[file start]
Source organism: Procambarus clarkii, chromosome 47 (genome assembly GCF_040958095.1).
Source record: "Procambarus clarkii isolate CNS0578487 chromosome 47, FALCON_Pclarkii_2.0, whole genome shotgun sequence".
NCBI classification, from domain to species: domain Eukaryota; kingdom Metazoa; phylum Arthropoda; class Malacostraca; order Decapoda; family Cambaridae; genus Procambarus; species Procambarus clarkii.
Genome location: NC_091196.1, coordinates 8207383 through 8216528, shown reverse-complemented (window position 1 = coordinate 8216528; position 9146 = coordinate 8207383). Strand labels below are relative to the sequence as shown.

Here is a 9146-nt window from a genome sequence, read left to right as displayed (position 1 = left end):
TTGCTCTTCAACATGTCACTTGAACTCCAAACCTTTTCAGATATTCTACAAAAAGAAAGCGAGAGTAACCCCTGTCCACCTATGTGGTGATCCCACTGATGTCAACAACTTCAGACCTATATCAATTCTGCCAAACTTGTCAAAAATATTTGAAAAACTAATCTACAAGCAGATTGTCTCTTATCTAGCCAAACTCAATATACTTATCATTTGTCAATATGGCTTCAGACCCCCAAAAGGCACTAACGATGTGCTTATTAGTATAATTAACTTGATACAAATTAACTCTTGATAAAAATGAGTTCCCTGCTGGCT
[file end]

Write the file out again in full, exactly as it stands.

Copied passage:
Source organism: Procambarus clarkii, chromosome 47 (genome assembly GCF_040958095.1).
Source record: "Procambarus clarkii isolate CNS0578487 chromosome 47, FALCON_Pclarkii_2.0, whole genome shotgun sequence".
NCBI classification, from domain to species: domain Eukaryota; kingdom Metazoa; phylum Arthropoda; class Malacostraca; order Decapoda; family Cambaridae; genus Procambarus; species Procambarus clarkii.
Genome location: NC_091196.1, coordinates 8207383 through 8216528, shown reverse-complemented (window position 1 = coordinate 8216528; position 9146 = coordinate 8207383). Strand labels below are relative to the sequence as shown.

Here is a 9146-nt window from a genome sequence, read left to right as displayed (position 1 = left end):
TTGCTCTTCAACATGTCACTTGAACTCCAAACCTTTTCAGATATTCTACAAAAAGAAAGCGAGAGTAACCCCTGTCCACCTATGTGGTGATCCCACTGATGTCAACAACTTCAGACCTATATCAATTCTGCCAAACTTGTCAAAAATATTTGAAAAACTAATCTACAAGCAGATTGTCTCTTATCTAGCCAAACTCAATATACTTATCATTTGTCAATATGGCTTCAGACCCCCAAAAGGCACTAACGATGTGCTTATTAGTATAATTAACTTGATACAAATTAACTCTTGATAAAAATGAGTTCCCTGCTGGCT